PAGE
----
Close by was a sporting goods store, whose name I can never remember but I visit every time in town, the only place I buy Seahawks gear; I remember one time talking to a large black lady about Brian Bosworth, or Not Worth, as I called him, in the checkout line, but why dredge up bad memories? This time they were selling UCLA stuff! Which reminded me of the time at the U bookstore with that checkout gal, where I asked her if I was safe wearing UCLA gear around town. She said as long as it wasn’t Wazzou. . . or Oregon, which led me to ask the store guy, who told me this story: In 1948, Oregon and Cal tied for the Pacific Coast Conference football championship. When the member schools held a vote to determine which school would represent the conference in the Rose Bowl, Washington voted for Cal and encouraged Montana to do the same, keeping Oregon at home and kicking off the loathing. Considering Washington was successful for decades and Oregon was a perennial loser till recent years, I think the hatred must have been pretty one-sided on the ducky side, but I guess if someone hates you, you tend to hate them back.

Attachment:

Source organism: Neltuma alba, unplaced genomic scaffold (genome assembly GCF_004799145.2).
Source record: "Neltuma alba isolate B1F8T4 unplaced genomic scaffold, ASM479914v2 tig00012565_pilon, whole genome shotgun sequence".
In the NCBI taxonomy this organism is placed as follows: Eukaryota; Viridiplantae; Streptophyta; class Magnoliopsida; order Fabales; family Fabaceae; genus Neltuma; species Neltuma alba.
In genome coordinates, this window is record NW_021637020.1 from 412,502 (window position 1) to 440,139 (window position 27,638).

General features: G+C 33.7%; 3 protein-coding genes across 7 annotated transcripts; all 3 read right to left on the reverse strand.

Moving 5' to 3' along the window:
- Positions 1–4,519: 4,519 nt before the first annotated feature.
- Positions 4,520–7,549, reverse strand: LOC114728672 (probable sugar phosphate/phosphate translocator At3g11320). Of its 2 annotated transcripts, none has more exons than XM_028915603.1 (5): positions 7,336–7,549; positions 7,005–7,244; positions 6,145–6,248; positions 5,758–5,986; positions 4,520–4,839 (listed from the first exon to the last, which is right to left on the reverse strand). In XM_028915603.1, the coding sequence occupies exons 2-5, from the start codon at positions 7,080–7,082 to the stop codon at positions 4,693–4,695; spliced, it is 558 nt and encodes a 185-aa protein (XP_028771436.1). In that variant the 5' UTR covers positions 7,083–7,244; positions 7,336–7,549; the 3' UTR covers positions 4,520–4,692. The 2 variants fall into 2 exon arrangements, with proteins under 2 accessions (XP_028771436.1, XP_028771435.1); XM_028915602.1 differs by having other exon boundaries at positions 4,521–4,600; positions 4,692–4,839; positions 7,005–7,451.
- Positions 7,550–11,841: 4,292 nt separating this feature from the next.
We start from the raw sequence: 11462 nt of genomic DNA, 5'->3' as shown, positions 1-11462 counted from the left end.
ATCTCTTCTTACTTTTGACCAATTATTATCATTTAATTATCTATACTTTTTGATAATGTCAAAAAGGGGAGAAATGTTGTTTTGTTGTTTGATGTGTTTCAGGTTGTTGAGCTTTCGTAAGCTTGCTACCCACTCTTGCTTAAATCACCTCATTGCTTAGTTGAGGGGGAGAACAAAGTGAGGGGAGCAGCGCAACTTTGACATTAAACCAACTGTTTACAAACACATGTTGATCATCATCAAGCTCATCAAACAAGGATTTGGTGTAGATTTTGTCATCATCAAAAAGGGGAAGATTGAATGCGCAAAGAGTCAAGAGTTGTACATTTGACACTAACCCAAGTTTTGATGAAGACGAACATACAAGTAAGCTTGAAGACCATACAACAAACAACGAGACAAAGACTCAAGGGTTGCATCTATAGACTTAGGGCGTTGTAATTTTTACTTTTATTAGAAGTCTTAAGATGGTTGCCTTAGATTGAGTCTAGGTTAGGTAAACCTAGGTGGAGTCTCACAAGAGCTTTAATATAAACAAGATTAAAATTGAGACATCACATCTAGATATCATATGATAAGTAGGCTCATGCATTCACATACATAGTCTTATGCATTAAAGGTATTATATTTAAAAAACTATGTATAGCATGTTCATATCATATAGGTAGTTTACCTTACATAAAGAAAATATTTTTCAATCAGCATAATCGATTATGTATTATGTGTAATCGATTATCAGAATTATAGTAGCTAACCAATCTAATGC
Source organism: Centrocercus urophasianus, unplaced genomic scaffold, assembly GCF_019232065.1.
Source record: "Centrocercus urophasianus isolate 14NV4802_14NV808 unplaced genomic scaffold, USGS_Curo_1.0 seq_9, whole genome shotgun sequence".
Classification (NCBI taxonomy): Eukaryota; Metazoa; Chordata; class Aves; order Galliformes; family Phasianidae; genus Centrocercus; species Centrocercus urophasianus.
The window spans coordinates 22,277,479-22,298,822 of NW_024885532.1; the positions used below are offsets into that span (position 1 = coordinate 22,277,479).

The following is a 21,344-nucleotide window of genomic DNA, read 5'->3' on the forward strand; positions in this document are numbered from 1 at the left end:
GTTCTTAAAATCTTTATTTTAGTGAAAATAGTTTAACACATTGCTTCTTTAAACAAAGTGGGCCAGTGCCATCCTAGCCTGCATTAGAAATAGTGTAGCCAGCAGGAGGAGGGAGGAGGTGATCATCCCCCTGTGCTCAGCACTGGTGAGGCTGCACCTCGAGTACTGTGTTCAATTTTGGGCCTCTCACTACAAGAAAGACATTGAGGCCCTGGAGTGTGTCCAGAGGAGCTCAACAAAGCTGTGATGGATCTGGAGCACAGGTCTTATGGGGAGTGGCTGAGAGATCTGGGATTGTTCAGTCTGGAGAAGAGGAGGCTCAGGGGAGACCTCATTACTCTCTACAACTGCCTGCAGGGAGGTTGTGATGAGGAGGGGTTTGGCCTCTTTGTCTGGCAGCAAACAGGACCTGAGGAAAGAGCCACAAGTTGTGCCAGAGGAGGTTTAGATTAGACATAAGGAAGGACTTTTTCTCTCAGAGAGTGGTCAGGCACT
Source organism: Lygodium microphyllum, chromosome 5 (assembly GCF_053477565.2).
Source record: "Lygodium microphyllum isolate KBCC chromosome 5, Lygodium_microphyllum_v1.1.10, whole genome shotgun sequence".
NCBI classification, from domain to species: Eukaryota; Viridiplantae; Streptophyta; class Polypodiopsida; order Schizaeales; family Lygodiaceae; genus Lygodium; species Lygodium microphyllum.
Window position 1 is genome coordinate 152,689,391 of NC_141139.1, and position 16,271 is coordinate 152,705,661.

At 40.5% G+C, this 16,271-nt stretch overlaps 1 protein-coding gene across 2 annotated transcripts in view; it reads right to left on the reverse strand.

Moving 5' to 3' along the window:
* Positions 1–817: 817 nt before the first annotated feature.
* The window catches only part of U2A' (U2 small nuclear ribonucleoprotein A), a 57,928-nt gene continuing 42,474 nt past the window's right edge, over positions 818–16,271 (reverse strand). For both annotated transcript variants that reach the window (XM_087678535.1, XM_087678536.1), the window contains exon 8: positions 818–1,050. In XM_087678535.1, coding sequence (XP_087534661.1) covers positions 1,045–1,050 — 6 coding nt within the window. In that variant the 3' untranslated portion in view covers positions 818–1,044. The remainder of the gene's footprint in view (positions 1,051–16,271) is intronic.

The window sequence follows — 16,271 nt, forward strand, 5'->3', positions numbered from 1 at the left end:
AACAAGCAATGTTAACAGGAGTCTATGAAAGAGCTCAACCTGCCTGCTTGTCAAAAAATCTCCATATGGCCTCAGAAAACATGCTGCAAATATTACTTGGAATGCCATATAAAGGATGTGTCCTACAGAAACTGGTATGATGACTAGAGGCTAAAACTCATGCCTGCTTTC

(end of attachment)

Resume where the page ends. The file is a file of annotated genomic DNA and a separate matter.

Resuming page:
Couldn’t find a shoe buffer! My poor boots. . .
Had bought my ticket for the underground tour earlier, but had to wait a few hours till my appointed time, hence the trip to the bookstore and sporting goods and stuff. Got an ice cream at the pizza-by-the-slice place, ate it while watching the tourists and trying to guess their hometowns and countries as they passed by, and finally went inside and had a soft drink while waiting some more, though I knew how it filled up and left some standing, which is why I went in early as I could. Sitting next to me was a hung-over-looking chick–it was three in the afternoon–who begged me to tell her a joke involving sperm; trust me, I could not make this shit up. Luckily I knew one, and now you will know one too. . .
Guy comes into the sperm bank wearing a mask and holding a gun. He goes right up to the nurse at the front desk and demands that she drink that sperm sample on the desk. She refuses, and he pulls the gun up threateningly. . .
So she drinks it.